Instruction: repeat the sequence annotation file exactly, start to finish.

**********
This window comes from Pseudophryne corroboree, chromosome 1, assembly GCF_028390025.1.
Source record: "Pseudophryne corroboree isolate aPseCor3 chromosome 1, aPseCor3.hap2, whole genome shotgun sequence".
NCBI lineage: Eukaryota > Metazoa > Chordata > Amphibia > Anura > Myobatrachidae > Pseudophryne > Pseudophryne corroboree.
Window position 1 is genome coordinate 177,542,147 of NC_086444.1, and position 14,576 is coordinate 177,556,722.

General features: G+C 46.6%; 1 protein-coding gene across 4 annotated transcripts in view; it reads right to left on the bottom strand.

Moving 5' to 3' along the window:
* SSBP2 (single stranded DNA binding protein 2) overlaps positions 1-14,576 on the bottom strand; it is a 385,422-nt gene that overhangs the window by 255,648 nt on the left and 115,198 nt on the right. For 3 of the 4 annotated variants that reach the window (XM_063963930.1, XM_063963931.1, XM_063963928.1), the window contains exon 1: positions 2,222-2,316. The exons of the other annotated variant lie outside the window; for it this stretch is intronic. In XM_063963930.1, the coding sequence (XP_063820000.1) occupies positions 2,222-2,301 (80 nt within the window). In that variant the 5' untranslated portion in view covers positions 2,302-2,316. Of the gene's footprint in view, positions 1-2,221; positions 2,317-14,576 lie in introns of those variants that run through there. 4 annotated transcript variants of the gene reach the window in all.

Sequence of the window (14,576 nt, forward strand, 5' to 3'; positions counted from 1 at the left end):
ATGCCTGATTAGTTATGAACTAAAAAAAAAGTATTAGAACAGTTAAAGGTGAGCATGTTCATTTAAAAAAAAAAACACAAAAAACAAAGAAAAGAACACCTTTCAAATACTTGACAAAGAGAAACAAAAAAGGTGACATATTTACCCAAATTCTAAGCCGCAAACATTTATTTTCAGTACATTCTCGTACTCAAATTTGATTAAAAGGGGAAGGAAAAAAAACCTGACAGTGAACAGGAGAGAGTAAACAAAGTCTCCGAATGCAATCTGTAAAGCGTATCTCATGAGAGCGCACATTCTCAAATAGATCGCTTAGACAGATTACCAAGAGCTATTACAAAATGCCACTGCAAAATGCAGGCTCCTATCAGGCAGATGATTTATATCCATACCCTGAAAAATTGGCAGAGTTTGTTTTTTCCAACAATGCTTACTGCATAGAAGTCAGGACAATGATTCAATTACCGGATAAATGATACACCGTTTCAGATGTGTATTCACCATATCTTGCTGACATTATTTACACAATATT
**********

This window comes from Pseudophryne corroboree, chromosome 1, assembly GCF_028390025.1.
Source record: "Pseudophryne corroboree isolate aPseCor3 chromosome 1, aPseCor3.hap2, whole genome shotgun sequence".
NCBI lineage: Eukaryota > Metazoa > Chordata > Amphibia > Anura > Myobatrachidae > Pseudophryne > Pseudophryne corroboree.
Window position 1 is genome coordinate 177,542,147 of NC_086444.1, and position 14,576 is coordinate 177,556,722.

General features: G+C 46.6%; 1 protein-coding gene across 4 annotated transcripts in view; it reads right to left on the bottom strand.

Moving 5' to 3' along the window:
* SSBP2 (single stranded DNA binding protein 2) overlaps positions 1-14,576 on the bottom strand; it is a 385,422-nt gene that overhangs the window by 255,648 nt on the left and 115,198 nt on the right. For 3 of the 4 annotated variants that reach the window (XM_063963930.1, XM_063963931.1, XM_063963928.1), the window contains exon 1: positions 2,222-2,316. The exons of the other annotated variant lie outside the window; for it this stretch is intronic. In XM_063963930.1, the coding sequence (XP_063820000.1) occupies positions 2,222-2,301 (80 nt within the window). In that variant the 5' untranslated portion in view covers positions 2,302-2,316. Of the gene's footprint in view, positions 1-2,221; positions 2,317-14,576 lie in introns of those variants that run through there. 4 annotated transcript variants of the gene reach the window in all.

Sequence of the window (14,576 nt, forward strand, 5' to 3'; positions counted from 1 at the left end):
ATGCCTGATTAGTTATGAACTAAAAAAAAAGTATTAGAACAGTTAAAGGTGAGCATGTTCATTTAAAAAAAAAAACACAAAAAACAAAGAAAAGAACACCTTTCAAATACTTGACAAAGAGAAACAAAAAAGGTGACATATTTACCCAAATTCTAAGCCGCAAACATTTATTTTCAGTACATTCTCGTACTCAAATTTGATTAAAAGGGGAAGGAAAAAAAACCTGACAGTGAACAGGAGAGAGTAAACAAAGTCTCCGAATGCAATCTGTAAAGCGTATCTCATGAGAGCGCACATTCTCAAATAGATCGCTTAGACAGATTACCAAGAGCTATTACAAAATGCCACTGCAAAATGCAGGCTCCTATCAGGCAGATGATTTATATCCATACCCTGAAAAATTGGCAGAGTTTGTTTTTTCCAACAATGCTTACTGCATAGAAGTCAGGACAATGATTCAATTACCGGATAAATGATACACCGTTTCAGATGTGTATTCACCATATCTTGCTGACATTATTTACACAATATT